Well, the Meek family will come out of the 2010 Florida political debacle in great shape, as Kendrick Meek loses his bid to move up from the U.S. House of Representatives to the U.S. Senate seat vacated by retiring Sen. Mel Martinez. As a former state lawmaker from South Florida having to campaign statewide, Meek will undoubtedly garner sufficient clout to remain in Washington as a consultant/lobbyist with a gaggle of Florida clients.
Kendrick has a great partner in his wife who is an attorney, so look for them to do extremely well. And, lest we forget, the matriarch of the Meek family, Kendrick’s mother and political mentor Carrie Meek, is already deeply ensconced as a Miami-Dade County lobbyist.
Non-Floridians may not know that Carrie Meek, a former educator, served in the Florida House and Senate before becoming one of the first black members of Congress from Florida since Reconstruction. Kendrick got his congressional seat in 2002 handed to him by his mother. Carrie Meek announced her retirement from Congress just two weeks before the qualifying deadline to get on the ballot. Kendrick qualified and was a shoo-in.
Next year, 2010, though, looms as a political debacle for Florida blacks. Why? Blacks are willy-nilly entering this all important political season without a plan. Aside from the several blacks that will lay waste to each other competing for Kendrick Meek’s congressional seat, and the Meek Senate campaign, what other mainstream activity is in the offing?
By not coming together to forge a correct analysis of, and an action plan for, the seismic political changes afoot in Florida, the black intelligentsia will cause black power to dissipate rather than coagulate. As a result black people will be “bamboozled, hoodwinked, and led astray.” Florida blacks could easily exit the coming Florida elections with nothing more than the vacuity comparable to the hole in a donut.
Gov. Charlie Crist could slide into a coma, God forbid, and still get elected to the U. S. Senate — barring he does nothing to fall from grace. In 2006, many blacks, choosing “the lesser of two evils,” crossed over and voted for the Republican gubernatorial candidate – Crist. But what has happened in Florida as a result of the Obama onslaught is very significant.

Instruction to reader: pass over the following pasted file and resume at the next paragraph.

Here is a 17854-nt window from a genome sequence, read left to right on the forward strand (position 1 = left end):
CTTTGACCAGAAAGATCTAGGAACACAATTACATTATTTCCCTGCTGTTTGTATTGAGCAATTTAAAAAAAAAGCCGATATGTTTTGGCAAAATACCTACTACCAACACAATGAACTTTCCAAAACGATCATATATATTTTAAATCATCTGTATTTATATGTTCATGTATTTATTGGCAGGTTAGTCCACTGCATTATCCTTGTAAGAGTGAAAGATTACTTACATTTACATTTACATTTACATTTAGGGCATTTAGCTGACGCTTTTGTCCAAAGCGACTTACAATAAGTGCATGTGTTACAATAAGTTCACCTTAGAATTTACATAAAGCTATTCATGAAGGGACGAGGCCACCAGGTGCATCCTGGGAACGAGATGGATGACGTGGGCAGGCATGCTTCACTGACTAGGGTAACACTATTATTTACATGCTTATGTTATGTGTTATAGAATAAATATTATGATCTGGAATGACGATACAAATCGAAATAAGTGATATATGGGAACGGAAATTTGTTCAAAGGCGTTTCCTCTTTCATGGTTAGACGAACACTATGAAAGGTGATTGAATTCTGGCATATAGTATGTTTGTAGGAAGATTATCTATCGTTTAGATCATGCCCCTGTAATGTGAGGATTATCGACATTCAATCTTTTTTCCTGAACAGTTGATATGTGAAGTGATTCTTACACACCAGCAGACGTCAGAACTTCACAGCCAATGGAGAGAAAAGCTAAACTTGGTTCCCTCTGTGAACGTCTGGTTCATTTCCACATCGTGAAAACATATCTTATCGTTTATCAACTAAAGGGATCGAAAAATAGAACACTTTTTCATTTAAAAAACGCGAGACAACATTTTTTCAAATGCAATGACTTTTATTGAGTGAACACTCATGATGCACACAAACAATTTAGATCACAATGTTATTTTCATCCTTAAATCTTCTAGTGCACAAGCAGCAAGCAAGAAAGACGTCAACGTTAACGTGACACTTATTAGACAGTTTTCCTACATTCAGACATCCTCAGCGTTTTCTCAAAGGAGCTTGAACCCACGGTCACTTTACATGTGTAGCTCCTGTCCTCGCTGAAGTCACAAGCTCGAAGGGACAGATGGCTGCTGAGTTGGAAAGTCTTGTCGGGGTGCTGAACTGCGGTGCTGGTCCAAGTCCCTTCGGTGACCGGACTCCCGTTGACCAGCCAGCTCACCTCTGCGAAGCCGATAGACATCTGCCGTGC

Since Obama’s outreach efforts here, black Democratic Party registration is up by 21 percent. Conversely, according to The Miami Herald,
Florida’s Republican Party lost four percent of its black voters in 2008. But Alex Sink, Florida’s Chief Financial Officer, now the Democratic Party’s candidate for governor, has got to suddenly improvise a script for the black vote.
Sink will tailor it for the black churches, state NAACP branches, and other organizations. It will be the usual fare: something like pledging advocacy for hot-button issues germane to blacks, making promises, quoting Dr. Martin Luther King Jr., and praising the Lord. Her opponent, Attorney General Bill McCollum, a neo-conservative Republican former Congressman, will do much the same, but sound even less convincing. What a gubernatorial mess!
While this political show will be on the road for the next 18 months, the time is now for black Floridians to get deeply involved. If the white nationalists succeed in keeping blacks on the outside of the door, not seated at decision-making tables and consequently not dealt with as stakeholders, then this coming election will be historically viewed as a step backward for Florida’s black populations.
It’s early, yes, but right down the list of candidates for every open position resulting from the musical chairs started by Meek and Crist, there seems to be a spate of mediocrity gathering to engulf us through the electoral process.
My God, what will we get for Attorney General, Chief Financial Officer and Agriculture Commissioner? (Current Agriculture Commissioner Charles Bronson is term limited in 2010.)
There’s opportunity here, folks. I mean, Floridians of African descent have a commanding voting block that if utilized for maximum effect, could exact a model quid pro quo (tit-for-tat) from Florida’s political system. Just keep in mind: Economics and politics go together like the fingers on the hand. They are inseparable and interdependent.